Broken Trust: Understanding the Private Distribution of Electricity in Philadelphia
This blog is a part of a larger research project that explores the history of Philadelphia’s energy transitions. It was written under the supervision of Prof. Jared Farmer.
Philadelphia Electric Company (PECO) is the sole distributor of electricity in its namesake city. Pennsylvania’s largest metropolis is hardly unique in this regard: most cities rely on a single company for power. Economists generally agree that the high fixed costs inherent to utilities favor natural monopolies. There are two basic categories of electric distributors. Consumer-owned power companies, run by municipalities, service nearly one quarter of Americans. Investor-owned firms such PECO and its parent company, Exelon, are privately operated, and service the majority of Americans.
Proponents of consumer-owned distributors cite two key advantages. True public utilities are normally regulated by elected city commissioners and therefore are, in principle, accountable to local citizens. Moreover, customers of public utilities pay significantly less on average on their monthly bills. Why then have so many cities settled on private electrical distribution? Philadelphia provides a historical case example, and a warning to the city as it plans its transition to renewable energy sources.
Municipal leaders of the Gilded Age did not initially understand the importance of the energy transition to electricity. When electric lighting was emerging haphazardly in Philadelphia, the city council refused to establish a municipal supplier. Politicians considered the nascent technology unnecessary and expensive. They abdicated electrification to wealthy industrialists. Private interests consolidated power by forming a powerful trust. Philadelphia’s consumers, though distrustful of monopoly, soon had no choice but to rely on Philadelphia Electric. Thus, government inaction largely explains PECO’s dominance.
The utility traces its origin to the Brush Electric Light Company, founded by Thomas Dolan in 1880. Brush initially sought $5,000 in municipal funding to light Chestnut Street, but the council refused to issue a charter unless Dolan agreed to finance the operation himself. Consequently, in 1881, Brush, backed by ten of America’s wealthiest men, provided the first electric street lighting in Philadelphia. As demand for electricity skyrocketed, private capital and leadership drove the construction of vital electrical infrastructure. The municipality had ceded its authority.
Soon, dozens of firms leaped into the industry. During this frenzy of the 1880s, the city council performed no regulation beyond authorizing charters. It did not manage rates nor inspect for quality of service. Profit-minded charter-seekers brazenly bribed councilmen with company stock. Political bosses frequently sat on boards of electric companies they ostensibly regulated. Public reformers tried to calculate the cost of corruption passed on to ratepayers.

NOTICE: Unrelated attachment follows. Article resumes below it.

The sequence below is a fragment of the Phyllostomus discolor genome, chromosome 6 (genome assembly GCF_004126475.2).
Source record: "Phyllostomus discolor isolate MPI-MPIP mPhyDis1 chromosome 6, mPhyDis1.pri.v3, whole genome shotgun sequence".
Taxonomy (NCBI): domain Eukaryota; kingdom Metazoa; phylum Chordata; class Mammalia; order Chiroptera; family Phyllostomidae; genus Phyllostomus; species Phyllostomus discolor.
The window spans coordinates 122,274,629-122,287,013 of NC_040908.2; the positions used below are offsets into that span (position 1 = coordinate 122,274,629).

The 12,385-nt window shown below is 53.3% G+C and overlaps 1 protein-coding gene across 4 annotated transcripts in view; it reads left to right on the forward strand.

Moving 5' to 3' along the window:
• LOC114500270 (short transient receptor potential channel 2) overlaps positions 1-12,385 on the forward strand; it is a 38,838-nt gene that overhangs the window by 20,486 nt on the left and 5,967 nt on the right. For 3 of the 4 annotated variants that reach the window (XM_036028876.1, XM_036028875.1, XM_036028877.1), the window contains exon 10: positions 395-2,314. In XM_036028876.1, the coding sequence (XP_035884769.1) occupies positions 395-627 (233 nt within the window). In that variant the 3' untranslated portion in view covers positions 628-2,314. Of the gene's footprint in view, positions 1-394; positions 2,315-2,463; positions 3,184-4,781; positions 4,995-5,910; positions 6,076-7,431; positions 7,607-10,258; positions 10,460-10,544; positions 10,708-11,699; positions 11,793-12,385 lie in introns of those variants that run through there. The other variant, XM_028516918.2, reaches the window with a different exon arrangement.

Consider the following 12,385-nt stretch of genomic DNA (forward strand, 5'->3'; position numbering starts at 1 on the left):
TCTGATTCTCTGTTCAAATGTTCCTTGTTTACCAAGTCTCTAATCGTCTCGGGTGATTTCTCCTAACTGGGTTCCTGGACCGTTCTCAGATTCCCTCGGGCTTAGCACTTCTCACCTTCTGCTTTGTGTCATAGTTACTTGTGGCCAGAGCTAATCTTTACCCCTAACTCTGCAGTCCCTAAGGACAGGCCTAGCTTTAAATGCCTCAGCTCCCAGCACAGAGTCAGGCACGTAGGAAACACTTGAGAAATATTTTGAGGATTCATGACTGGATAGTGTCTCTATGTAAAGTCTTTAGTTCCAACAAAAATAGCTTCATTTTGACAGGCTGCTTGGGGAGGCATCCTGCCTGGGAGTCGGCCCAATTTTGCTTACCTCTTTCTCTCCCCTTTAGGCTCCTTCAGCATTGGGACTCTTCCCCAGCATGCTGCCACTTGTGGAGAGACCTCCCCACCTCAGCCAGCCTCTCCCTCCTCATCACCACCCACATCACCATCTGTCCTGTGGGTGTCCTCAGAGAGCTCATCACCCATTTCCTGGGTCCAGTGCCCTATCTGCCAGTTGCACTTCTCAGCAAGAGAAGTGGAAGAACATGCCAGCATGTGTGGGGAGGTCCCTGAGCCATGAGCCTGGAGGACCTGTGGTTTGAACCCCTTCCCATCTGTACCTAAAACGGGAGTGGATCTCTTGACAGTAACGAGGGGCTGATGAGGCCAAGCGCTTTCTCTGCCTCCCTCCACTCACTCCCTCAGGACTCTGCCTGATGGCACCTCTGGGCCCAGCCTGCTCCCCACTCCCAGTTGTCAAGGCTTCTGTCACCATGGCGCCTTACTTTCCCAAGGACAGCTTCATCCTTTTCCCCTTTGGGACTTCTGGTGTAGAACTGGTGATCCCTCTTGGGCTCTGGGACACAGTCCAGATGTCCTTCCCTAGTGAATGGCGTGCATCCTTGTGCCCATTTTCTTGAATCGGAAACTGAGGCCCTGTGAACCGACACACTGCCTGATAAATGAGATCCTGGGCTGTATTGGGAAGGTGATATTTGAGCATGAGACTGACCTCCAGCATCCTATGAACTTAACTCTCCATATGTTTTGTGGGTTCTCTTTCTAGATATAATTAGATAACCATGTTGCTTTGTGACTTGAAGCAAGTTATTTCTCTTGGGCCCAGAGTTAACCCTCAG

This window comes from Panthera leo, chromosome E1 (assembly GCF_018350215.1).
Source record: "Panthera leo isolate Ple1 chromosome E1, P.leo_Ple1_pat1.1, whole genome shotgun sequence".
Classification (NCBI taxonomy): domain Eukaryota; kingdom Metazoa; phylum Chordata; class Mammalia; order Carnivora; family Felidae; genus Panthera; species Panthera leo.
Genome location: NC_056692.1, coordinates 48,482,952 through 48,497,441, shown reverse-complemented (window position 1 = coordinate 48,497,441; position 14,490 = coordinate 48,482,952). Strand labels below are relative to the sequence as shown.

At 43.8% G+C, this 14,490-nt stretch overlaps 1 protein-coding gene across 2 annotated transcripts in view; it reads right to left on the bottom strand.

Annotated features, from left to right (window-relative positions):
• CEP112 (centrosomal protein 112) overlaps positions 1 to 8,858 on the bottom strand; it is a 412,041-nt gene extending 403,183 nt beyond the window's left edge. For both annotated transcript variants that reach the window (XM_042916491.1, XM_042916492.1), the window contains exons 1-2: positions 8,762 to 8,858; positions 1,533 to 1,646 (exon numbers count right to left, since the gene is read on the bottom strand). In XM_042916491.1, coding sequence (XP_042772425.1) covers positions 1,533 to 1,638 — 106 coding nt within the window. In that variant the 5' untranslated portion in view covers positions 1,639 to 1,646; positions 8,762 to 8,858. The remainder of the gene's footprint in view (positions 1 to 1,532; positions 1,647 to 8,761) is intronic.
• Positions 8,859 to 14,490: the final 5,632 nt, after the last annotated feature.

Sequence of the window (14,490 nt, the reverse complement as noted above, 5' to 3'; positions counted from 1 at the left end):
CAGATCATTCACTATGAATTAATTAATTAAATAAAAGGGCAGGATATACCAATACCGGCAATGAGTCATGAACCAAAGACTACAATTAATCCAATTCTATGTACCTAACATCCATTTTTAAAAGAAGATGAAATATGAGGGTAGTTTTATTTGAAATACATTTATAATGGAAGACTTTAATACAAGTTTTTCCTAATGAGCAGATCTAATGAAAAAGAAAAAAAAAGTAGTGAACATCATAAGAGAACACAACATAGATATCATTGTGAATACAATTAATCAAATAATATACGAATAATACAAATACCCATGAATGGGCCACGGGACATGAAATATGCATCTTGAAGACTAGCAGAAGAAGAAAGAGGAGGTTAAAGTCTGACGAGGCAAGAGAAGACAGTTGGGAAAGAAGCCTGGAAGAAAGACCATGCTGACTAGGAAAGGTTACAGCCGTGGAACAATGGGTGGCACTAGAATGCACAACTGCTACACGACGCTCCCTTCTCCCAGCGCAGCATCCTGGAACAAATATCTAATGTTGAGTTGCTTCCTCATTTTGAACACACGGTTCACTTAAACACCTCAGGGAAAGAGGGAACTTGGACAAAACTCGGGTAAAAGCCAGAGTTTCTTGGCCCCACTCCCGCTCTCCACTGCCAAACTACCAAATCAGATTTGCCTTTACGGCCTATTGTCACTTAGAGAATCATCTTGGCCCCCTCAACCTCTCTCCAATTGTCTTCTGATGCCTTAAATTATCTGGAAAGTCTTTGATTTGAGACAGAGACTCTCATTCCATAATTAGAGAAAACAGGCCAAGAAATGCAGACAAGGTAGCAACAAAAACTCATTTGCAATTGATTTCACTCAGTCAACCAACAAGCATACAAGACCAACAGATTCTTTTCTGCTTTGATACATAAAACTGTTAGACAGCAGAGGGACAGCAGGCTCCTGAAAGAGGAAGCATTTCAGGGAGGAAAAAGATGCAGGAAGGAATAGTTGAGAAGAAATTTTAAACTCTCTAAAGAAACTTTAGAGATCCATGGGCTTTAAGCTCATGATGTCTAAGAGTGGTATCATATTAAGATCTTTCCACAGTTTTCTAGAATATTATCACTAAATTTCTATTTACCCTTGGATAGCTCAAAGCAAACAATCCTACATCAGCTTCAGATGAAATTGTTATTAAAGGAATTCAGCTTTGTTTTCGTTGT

Various electric companies decided to collude instead of compete: they formed the “Electric Trust” in 1886. This cartel, led by Dolan, quickly dominated the market, and eliminated most of the remaining competition. Philadelphia’s electrical infrastructure was growing too big for the city to execute municipal takeover. More to the point, city and state politicians with industry connections killed such proposals before their viability could be properly assessed. Corrupt municipal leaders turned a blind eye to anti-competitive practices, praising the trust’s temporary and artificially low rates.
Emboldened by lack of oversight, businessman Martin Maloney further consolidated the market, absorbing all rivals and incorporating the Philadelphia Electric Company in 1902. The city responded to incorporation with an ordinance chartering this single firm to maintain the grid throughout the city. Henceforth, an investor-owned monopoly would officially distribute Philadelphia’s electrical power. Today’s PECO benefitted from past public submission to a private company.
In two ways, Philadelphia’s electric utility is the historic result of a broken trust. First, the Electric Trust breached anti-monopoly principles. Second, city leaders prioritized their own short-term interests over their constituent’s interests in the long term. Today, as the city prepares to confront the challenges posed by anthropogenic climate change, its government cannot afford a repeat of myopia, inaction, and corruption in regard to the utility it does own: Philadelphia Gas Works. The municipality must make future-minded and consumer-minded decisions when investing in renewable energies.